The press surrounded Barbara Graham following the reading of the guilty verdict — she maintained her innocence saying that:
“I am innocent of this crime, I swear to God I am innocent. I hope my baby drops dead if I did it.
Graham was originally supposed to go to Death Row at San Quentin to await her execution, but budget cuts made it impossible to provide enough female officers to guard her. She ended up being transferred to the women’s prison in Corona.
Baxter Shorter’s mother, Cora, offered financial aid to Barbara’s three children if she would tell what had happened to Baxter. Barbara’s reply: “The man in the moon should know more about him than I do.”
Baxter Shorter has never been found. He was declared legally dead in 1960.
On June 2, 1955 Barbara Graham was removed from Corona and transferred to San Quentin for execution — her time was set for 10:00 a.m. Santo and Perkins were scheduled for a couple of hours later. It was going to be ladies first.
The car with Barbara handcuffed in the backseat arrived at San Quentin in the wee hours of the morning. She was taken to the cell from which she’d take her last walk.
Her last few hours were a choreographed dance of despair.
Graham was in a holding cell praying with Father McAlister when he said to her, “It’s time”. As McAlister and Graham were heading out of the holding tank the phone rang for Warden Teets, it was Governor Knight. The execution had been delayed.
Barbara collapsed and almost had to be carried back to the cot in the holding cell.
About 20 minutes later the phone rang again, it was the Governor for Warden Teets. He told him to go ahead with the execution.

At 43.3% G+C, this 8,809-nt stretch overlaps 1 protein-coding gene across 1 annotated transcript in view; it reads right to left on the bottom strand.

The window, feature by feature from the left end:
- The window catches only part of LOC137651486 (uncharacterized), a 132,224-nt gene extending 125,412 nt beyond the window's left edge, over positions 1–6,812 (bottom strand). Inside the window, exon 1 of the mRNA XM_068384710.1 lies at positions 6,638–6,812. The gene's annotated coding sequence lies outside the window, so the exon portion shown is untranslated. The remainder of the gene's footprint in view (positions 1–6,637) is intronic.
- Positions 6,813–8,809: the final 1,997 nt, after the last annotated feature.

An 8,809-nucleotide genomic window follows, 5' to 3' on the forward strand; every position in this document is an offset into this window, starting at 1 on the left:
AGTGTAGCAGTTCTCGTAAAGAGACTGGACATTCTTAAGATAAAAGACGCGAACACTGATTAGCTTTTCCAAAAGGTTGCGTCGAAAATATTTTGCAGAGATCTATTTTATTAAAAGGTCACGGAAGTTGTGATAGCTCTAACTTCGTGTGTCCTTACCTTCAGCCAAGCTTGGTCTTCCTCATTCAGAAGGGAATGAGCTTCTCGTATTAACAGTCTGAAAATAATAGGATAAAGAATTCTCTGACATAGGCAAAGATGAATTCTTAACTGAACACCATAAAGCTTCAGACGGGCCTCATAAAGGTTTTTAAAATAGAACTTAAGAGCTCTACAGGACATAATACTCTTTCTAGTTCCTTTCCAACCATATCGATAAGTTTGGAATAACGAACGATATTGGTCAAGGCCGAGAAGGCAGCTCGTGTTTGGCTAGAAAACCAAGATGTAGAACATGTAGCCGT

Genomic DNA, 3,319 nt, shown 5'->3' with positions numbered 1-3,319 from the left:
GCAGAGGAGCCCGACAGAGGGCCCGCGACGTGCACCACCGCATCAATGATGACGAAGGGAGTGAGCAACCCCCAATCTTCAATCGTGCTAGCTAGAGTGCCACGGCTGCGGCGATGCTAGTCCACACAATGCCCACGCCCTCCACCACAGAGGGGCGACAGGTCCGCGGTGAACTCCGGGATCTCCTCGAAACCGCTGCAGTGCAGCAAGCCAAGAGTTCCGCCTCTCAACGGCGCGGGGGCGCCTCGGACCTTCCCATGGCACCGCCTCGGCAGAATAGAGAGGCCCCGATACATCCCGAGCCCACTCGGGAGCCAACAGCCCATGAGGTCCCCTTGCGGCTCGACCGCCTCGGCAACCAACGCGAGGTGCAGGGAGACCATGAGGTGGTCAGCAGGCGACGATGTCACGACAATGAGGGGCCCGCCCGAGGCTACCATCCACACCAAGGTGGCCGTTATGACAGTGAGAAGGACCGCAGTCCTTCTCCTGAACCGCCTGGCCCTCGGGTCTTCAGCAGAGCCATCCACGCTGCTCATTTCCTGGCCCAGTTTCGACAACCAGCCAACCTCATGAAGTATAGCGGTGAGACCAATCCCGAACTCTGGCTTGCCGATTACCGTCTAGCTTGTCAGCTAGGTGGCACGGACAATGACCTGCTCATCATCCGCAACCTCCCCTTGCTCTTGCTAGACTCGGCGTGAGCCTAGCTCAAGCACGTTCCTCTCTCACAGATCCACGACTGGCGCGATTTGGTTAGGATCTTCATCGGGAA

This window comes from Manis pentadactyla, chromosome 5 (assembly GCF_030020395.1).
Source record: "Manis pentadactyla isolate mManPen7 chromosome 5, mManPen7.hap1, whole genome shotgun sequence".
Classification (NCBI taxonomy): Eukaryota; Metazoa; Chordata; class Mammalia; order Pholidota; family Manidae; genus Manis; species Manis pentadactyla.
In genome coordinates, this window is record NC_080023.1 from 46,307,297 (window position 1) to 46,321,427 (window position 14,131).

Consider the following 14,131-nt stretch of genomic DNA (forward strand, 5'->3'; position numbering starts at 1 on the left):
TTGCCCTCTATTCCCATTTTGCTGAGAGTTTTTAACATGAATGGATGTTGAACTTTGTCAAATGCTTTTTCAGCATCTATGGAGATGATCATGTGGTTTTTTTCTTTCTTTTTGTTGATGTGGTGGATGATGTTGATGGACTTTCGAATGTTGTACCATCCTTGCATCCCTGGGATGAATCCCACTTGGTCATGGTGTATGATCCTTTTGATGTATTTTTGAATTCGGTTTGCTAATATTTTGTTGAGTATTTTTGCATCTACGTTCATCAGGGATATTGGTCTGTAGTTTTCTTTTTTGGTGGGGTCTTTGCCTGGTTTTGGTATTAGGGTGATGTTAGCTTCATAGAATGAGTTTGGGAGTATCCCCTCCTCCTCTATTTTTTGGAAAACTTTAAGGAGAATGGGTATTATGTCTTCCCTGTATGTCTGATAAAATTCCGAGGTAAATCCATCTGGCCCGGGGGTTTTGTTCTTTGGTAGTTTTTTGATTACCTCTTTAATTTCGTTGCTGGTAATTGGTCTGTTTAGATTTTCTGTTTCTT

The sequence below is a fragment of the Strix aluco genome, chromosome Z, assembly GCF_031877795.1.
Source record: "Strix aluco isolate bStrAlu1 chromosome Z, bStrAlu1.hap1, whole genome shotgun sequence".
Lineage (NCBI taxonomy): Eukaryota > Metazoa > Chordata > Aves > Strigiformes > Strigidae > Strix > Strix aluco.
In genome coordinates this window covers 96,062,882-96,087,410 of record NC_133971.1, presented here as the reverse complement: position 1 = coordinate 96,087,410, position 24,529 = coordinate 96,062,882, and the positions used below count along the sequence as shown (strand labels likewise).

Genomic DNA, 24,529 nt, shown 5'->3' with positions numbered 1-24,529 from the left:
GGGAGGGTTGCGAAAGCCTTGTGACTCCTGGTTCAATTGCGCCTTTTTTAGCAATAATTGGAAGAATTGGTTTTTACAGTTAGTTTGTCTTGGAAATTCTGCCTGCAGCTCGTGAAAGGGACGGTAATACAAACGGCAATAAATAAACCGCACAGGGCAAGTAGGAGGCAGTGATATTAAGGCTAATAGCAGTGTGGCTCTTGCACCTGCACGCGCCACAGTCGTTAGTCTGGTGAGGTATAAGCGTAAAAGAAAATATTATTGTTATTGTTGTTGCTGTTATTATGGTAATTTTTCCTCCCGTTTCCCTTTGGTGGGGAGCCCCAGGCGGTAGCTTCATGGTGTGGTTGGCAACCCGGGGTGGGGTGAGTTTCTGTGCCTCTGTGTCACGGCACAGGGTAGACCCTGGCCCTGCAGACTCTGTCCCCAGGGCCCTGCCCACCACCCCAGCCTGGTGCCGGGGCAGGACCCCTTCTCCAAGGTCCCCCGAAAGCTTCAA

Barbara was brought to her feet and escorted to the entrance of the gas chamber. The phone rang a third time and she was drawn back from the brink. She said: “I can’t take this. Why didn’t they let me go at ten. I was ready to go at ten.”
This time the condemned woman was taken to a small office adjacent to the gas chamber.
Twenty minutes more passed. Barbara was sobbing: “Why do they torture me like this?’ The reason for the back and forth was that her attorney was desperately attempting to save her life, and the last minute legal wrangling made for a hellish couple of hours.
The phone rang for a fourth and final time. Barbara couldn’t bear to look at the witnesses surrounding the gas chamber and she begged for a blindfold. One of the matrons had a sleep mask.
Barbara Graham was the only person ever to ask for a blindfold for the gas chamber.
Barbara’s last words were: “Good people are always so sure they’re right.”
Joe Feretti, one of the the men in charge of her execution, strapped Barbara into the gas chamber and gave her some advice. He told her to take a deep breath and it would go easier and quicker for her. Barbara responded: “How the hell would you know?”
About ten minutes later Barbara Graham was pronounced dead.
A couple of hours later Jack Santo and Emmett Perkins went to their deaths in the same gas chamber with very little fuss and no drama. It was reported that the two men chatted amiably as they were strapped in to their respective chairs, and when they were ready to go Perkins allegedly said to the assembled cops: “Now don’t you boys do anything I wouldn’t do.”
Barbara’s trial had been standing room only, but her funeral was sparsely attended. Henry Graham drove up to Northern California for the funeral, but he left their son Tommy at home.
Barbara Graham is buried at Mt. Olivet Cemetery
NEXT: Some final thoughts the case.